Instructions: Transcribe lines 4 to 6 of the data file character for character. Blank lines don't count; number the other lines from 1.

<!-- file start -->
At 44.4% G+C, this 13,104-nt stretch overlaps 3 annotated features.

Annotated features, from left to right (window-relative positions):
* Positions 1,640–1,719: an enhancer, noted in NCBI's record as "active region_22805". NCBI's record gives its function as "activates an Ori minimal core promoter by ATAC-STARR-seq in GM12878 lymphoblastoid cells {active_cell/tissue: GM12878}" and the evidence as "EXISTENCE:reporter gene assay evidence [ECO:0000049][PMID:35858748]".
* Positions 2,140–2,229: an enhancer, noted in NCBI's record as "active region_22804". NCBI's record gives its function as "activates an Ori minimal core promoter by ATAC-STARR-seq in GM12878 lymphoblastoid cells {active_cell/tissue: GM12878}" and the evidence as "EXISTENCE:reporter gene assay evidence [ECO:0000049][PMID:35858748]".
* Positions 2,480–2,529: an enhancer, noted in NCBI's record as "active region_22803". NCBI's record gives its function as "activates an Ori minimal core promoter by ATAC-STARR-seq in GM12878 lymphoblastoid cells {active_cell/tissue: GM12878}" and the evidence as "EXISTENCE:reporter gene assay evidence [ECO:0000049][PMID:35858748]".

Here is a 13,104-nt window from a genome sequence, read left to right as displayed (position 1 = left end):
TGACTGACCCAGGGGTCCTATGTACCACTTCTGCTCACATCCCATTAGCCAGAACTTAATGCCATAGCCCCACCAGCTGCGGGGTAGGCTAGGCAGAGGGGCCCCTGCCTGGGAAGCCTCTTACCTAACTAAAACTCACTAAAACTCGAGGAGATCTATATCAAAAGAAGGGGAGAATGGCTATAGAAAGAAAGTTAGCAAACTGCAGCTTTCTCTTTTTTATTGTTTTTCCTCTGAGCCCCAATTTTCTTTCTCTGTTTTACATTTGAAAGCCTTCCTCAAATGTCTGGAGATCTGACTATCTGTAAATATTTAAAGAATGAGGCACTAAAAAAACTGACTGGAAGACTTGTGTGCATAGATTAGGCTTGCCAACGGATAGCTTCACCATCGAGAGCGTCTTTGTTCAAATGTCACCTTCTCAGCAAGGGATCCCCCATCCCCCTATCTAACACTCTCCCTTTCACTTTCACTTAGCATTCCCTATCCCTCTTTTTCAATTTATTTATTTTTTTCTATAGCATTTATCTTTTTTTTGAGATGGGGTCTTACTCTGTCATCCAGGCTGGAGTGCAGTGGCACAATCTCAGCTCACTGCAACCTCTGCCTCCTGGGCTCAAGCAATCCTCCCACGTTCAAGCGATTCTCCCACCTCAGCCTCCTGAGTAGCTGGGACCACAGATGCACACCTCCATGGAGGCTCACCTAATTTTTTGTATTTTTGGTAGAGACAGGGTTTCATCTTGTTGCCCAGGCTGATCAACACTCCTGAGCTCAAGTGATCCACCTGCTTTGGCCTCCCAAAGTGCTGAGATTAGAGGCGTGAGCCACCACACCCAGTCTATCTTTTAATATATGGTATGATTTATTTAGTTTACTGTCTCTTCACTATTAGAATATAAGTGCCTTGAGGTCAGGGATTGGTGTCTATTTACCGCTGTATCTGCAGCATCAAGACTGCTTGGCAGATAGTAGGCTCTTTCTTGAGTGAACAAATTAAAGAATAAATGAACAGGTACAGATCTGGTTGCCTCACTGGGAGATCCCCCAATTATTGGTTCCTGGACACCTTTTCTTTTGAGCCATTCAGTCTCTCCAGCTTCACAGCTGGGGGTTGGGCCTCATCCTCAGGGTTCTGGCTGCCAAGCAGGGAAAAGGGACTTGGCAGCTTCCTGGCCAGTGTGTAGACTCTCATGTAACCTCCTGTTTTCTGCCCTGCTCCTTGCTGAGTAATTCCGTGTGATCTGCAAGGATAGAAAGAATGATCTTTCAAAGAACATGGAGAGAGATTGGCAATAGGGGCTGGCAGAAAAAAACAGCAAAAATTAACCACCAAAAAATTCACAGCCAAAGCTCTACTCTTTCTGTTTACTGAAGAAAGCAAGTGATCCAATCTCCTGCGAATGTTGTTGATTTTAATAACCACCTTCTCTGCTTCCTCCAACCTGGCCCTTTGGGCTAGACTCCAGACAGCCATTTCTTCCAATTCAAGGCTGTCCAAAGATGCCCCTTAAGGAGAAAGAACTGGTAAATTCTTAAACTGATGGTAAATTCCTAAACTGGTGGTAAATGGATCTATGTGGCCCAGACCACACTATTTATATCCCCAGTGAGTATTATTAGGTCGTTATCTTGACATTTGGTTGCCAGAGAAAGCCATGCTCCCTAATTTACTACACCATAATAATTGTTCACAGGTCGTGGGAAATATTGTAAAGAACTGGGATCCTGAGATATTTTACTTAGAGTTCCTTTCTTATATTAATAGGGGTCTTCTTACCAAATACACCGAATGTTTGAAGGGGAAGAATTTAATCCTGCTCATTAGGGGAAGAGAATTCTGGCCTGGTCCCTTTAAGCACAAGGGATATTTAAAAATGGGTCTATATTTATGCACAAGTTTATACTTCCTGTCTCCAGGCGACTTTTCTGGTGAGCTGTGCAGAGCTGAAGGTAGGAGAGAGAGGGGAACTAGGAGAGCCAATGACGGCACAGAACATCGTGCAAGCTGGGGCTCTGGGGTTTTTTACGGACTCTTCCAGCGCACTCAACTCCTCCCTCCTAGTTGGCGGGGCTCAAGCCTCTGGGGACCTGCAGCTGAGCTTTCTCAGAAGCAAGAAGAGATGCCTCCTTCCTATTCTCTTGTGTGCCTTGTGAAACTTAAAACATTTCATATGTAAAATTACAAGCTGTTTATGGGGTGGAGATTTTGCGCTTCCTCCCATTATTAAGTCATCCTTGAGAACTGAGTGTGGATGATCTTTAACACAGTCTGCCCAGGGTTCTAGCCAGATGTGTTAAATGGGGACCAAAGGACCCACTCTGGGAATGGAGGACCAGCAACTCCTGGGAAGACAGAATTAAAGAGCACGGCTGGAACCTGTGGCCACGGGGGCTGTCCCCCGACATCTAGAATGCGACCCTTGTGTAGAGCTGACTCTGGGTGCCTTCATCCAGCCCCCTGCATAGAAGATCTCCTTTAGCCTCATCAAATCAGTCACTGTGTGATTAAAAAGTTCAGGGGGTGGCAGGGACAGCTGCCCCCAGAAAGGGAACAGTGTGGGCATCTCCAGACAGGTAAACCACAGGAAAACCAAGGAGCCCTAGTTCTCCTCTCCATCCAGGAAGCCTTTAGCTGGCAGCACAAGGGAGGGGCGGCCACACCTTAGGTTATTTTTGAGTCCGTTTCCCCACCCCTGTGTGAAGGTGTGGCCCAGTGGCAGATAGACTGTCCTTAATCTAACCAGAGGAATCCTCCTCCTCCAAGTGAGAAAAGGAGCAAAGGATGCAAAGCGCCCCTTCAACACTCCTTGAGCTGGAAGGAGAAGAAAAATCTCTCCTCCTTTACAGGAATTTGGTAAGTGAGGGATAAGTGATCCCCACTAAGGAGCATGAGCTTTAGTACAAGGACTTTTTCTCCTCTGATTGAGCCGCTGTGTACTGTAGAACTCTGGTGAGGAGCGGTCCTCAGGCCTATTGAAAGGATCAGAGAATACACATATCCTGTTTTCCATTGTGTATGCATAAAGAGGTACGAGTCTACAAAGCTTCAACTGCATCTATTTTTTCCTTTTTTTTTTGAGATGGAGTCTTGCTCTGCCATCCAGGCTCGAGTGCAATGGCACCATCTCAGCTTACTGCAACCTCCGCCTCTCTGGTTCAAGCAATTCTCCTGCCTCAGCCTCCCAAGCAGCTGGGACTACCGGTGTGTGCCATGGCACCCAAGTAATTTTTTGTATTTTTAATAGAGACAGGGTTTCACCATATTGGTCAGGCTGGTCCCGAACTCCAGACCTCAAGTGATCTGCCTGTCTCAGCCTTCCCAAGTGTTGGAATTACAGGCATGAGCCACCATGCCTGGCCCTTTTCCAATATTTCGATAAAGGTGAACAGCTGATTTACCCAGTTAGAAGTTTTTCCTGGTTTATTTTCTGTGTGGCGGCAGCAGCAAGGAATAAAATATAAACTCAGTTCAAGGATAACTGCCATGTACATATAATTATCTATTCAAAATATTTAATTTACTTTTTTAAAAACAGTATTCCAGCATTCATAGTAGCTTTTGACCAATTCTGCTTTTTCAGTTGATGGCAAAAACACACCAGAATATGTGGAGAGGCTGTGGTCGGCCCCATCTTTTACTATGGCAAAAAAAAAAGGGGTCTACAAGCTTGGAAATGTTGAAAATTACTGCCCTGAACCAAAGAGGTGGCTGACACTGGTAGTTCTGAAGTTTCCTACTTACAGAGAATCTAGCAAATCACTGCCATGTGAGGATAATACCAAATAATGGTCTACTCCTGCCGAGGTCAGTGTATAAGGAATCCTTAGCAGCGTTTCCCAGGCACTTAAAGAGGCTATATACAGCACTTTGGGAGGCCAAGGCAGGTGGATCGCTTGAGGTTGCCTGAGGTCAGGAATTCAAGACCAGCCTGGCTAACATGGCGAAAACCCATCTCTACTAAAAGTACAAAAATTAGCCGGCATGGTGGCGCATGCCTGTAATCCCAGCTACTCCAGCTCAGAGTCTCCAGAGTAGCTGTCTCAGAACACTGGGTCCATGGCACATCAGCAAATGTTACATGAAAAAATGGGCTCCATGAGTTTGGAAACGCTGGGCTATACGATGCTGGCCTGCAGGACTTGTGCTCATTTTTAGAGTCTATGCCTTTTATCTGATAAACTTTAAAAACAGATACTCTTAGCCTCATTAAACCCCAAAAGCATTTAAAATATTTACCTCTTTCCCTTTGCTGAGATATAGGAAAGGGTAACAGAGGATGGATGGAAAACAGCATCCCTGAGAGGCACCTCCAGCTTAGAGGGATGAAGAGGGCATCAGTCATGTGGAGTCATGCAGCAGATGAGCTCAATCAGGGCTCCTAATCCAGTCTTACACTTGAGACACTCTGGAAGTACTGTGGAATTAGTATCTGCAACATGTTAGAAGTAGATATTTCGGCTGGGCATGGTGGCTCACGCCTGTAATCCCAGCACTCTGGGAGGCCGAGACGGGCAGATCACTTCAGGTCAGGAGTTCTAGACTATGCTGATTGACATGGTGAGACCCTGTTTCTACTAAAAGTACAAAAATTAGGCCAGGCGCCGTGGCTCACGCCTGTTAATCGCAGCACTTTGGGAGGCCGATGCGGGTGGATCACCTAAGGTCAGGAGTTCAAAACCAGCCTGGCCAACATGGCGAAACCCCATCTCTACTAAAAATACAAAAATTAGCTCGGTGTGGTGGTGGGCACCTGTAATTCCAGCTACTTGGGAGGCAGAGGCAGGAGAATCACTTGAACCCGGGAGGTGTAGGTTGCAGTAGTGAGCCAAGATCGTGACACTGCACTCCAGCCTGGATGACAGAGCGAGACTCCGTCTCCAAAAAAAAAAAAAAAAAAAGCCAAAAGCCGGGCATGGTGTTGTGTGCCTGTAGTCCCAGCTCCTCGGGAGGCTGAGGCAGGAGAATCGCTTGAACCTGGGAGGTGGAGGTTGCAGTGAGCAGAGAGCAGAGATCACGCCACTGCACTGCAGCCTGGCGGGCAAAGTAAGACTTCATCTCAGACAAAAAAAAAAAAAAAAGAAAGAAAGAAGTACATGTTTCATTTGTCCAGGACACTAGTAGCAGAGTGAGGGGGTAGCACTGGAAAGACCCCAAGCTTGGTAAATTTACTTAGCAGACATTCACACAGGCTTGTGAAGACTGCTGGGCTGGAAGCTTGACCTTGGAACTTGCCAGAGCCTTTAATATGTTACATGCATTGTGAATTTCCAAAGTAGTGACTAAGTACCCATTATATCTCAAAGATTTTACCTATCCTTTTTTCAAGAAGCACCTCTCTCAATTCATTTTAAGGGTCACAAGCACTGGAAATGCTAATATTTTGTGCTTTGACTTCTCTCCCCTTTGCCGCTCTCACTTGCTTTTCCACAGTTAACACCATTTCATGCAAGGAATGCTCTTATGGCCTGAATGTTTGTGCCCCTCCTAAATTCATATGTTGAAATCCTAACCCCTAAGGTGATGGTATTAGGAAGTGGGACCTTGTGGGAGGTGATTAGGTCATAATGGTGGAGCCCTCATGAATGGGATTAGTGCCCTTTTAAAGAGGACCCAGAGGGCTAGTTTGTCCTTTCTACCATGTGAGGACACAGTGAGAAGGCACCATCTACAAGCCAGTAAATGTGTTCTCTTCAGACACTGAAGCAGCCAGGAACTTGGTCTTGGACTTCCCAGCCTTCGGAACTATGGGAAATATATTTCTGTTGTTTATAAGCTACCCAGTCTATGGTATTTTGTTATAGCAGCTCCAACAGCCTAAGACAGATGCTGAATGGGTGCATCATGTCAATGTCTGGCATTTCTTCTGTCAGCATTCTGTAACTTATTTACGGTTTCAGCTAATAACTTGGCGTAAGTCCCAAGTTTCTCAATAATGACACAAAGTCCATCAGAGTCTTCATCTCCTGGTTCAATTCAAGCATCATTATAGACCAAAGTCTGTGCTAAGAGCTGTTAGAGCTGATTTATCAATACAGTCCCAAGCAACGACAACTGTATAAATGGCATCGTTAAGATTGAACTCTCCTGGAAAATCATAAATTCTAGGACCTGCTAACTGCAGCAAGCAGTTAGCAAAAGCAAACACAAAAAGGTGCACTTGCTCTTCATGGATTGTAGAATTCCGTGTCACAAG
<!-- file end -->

* Positions 2,140–2,229: an enhancer, noted in NCBI's record as "active region_22804". NCBI's record gives its function as "activates an Ori minimal core promoter by ATAC-STARR-seq in GM12878 lymphoblastoid cells {active_cell/tissue: GM12878}" and the evidence as "EXISTENCE:reporter gene assay evidence [ECO:0000049][PMID:35858748]".
* Positions 2,480–2,529: an enhancer, noted in NCBI's record as "active region_22803". NCBI's record gives its function as "activates an Ori minimal core promoter by ATAC-STARR-seq in GM12878 lymphoblastoid cells {active_cell/tissue: GM12878}" and the evidence as "EXISTENCE:reporter gene assay evidence [ECO:0000049][PMID:35858748]".

Here is a 13,104-nt window from a genome sequence, read left to right as displayed (position 1 = left end):